Country of Origin:
Weight: Male: 60-75; Female 50-65 lbs Height: Male: 24-26; Female 22-24 inches
The coat of Collie is viewed as profound, thick, two layered. In general, Collie’s coat keeps harmony with its body and it is very abundant. The outside coat of Collie is not curved and hard to the touch while the inside coat is both dense and gentle, burying skin under it. There are enough feathers to cover the front two legs and there are also dense hairs on the tail.
Without an exact date to be traced back, highlands of Scotland was considered to be Collie’s ancient hometown. Collie got its name from Anglo-Saxon vocabulary which means black. Collie breed was used mainly as guidance or herding dog, looking after sheep, goats, bulls and another animals. The breed gained its true popularity when Victoria, the queen, went to Scotland and showed great favor on this breed.
Lethargy, energy lose, eating disorder, addiction to sleep, fur losing, and regular vomiting could be possible health problems with Collie breed while Diarrhea and seizures is not uncommon. Although most of Collie’s health problems are tenacious, they could be possibly avoided or prevented with owner’s care and regular check.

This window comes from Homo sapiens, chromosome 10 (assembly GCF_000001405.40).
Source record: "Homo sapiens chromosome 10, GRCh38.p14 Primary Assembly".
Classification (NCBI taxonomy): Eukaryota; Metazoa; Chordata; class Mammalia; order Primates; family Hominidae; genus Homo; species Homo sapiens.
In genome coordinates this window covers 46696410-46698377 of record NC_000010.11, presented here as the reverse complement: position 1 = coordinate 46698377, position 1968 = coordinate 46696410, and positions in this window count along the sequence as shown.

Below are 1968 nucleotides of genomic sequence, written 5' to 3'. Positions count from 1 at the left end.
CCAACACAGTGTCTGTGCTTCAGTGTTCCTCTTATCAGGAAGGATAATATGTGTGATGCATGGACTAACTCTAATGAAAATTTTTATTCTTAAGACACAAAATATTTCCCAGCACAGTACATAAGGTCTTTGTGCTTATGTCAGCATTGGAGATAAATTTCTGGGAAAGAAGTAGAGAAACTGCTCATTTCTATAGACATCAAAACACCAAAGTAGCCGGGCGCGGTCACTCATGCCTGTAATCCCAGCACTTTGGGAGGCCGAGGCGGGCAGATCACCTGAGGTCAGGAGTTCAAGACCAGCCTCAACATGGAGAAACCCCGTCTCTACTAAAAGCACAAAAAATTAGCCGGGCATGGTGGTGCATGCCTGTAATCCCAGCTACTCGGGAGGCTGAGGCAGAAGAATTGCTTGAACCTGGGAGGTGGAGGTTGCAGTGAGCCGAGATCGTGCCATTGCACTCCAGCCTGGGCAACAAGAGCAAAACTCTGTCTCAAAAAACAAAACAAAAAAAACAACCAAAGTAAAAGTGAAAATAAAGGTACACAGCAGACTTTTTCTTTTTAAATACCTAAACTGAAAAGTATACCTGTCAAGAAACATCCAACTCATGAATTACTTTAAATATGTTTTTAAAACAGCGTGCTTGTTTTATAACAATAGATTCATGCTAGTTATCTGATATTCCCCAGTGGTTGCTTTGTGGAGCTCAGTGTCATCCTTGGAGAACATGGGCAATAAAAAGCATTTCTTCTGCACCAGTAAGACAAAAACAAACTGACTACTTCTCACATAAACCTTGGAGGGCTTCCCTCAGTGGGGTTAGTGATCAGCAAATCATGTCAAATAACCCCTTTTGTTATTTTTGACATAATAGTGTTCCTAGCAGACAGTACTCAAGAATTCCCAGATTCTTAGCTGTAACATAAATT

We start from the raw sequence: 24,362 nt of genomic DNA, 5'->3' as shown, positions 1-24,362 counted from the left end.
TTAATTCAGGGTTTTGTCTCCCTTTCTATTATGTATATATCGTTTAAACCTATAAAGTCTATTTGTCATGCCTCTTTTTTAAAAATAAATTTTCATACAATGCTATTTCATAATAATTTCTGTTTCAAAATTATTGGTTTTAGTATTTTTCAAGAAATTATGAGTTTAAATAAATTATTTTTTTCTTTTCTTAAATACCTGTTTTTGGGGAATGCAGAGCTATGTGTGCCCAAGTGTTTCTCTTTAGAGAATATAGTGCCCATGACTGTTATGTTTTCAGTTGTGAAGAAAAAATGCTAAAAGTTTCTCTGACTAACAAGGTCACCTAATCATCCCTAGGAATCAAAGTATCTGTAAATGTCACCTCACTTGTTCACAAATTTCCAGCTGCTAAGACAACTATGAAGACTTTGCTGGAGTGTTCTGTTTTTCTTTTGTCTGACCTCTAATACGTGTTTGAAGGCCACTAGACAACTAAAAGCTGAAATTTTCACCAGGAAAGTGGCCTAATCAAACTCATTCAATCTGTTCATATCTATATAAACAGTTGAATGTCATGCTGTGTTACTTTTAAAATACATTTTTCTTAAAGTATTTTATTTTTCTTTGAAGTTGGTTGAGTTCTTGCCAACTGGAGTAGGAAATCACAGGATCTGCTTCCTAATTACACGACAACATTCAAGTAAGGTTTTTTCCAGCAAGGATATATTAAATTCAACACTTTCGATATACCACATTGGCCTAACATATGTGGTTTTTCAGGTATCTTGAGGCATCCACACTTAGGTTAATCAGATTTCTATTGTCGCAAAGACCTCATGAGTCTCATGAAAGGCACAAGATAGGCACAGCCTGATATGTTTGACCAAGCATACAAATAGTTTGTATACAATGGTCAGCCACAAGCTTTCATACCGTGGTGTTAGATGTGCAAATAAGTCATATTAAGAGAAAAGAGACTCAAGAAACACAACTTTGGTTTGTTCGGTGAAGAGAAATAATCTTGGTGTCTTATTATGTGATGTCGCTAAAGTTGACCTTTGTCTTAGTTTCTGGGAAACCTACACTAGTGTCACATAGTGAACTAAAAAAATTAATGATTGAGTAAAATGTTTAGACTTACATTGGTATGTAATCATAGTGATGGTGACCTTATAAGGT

The Collie has been considered to be a good-mannered, soft, considerate, active and loving breed. Collie is a friendly home dog who can stay well together with other small animals and even little babies. Other special characters of Collie include loyalty, lovely, high intelligence and eager to learn new things.
Collie does need a moderate amount of exercises and will be in good condition with a middle-sized family yard, which provides them daily moving area. The caution for the owners is that the breed is not suitable to put outside for a long time during deep summer days with high temperature. If adequate walking and running is allowed on a daily basis, the breed can survive well in apartment as a home pet.